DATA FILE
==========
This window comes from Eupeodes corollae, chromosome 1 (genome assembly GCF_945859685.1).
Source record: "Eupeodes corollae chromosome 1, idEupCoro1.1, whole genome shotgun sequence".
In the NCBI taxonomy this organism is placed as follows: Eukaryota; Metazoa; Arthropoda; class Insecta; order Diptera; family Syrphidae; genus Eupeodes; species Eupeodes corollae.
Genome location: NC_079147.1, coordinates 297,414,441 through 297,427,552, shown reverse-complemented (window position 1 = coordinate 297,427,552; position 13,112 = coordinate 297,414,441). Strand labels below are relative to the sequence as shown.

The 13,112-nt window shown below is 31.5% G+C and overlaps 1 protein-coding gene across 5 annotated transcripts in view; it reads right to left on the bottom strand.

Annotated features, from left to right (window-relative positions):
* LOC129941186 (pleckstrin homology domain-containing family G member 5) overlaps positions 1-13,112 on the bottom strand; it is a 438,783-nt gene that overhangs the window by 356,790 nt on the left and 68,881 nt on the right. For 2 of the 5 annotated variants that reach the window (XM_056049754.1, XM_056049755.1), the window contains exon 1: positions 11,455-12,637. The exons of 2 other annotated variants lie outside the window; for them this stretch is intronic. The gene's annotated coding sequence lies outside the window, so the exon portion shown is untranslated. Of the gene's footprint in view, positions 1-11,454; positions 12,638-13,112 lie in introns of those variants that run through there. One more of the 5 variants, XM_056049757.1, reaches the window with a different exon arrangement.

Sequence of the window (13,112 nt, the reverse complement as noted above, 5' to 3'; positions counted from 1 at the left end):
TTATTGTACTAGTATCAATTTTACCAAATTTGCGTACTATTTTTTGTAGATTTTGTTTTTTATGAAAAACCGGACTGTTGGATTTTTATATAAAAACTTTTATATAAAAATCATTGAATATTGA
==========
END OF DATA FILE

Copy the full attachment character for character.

This window comes from Eupeodes corollae, chromosome 1 (genome assembly GCF_945859685.1).
Source record: "Eupeodes corollae chromosome 1, idEupCoro1.1, whole genome shotgun sequence".
In the NCBI taxonomy this organism is placed as follows: Eukaryota; Metazoa; Arthropoda; class Insecta; order Diptera; family Syrphidae; genus Eupeodes; species Eupeodes corollae.
Genome location: NC_079147.1, coordinates 297,414,441 through 297,427,552, shown reverse-complemented (window position 1 = coordinate 297,427,552; position 13,112 = coordinate 297,414,441). Strand labels below are relative to the sequence as shown.

The 13,112-nt window shown below is 31.5% G+C and overlaps 1 protein-coding gene across 5 annotated transcripts in view; it reads right to left on the bottom strand.

Annotated features, from left to right (window-relative positions):
* LOC129941186 (pleckstrin homology domain-containing family G member 5) overlaps positions 1-13,112 on the bottom strand; it is a 438,783-nt gene that overhangs the window by 356,790 nt on the left and 68,881 nt on the right. For 2 of the 5 annotated variants that reach the window (XM_056049754.1, XM_056049755.1), the window contains exon 1: positions 11,455-12,637. The exons of 2 other annotated variants lie outside the window; for them this stretch is intronic. The gene's annotated coding sequence lies outside the window, so the exon portion shown is untranslated. Of the gene's footprint in view, positions 1-11,454; positions 12,638-13,112 lie in introns of those variants that run through there. One more of the 5 variants, XM_056049757.1, reaches the window with a different exon arrangement.

Sequence of the window (13,112 nt, the reverse complement as noted above, 5' to 3'; positions counted from 1 at the left end):
TTATTGTACTAGTATCAATTTTACCAAATTTGCGTACTATTTTTTGTAGATTTTGTTTTTTATGAAAAACCGGACTGTTGGATTTTTATATAAAAACTTTTATATAAAAATCATTGAATATTGA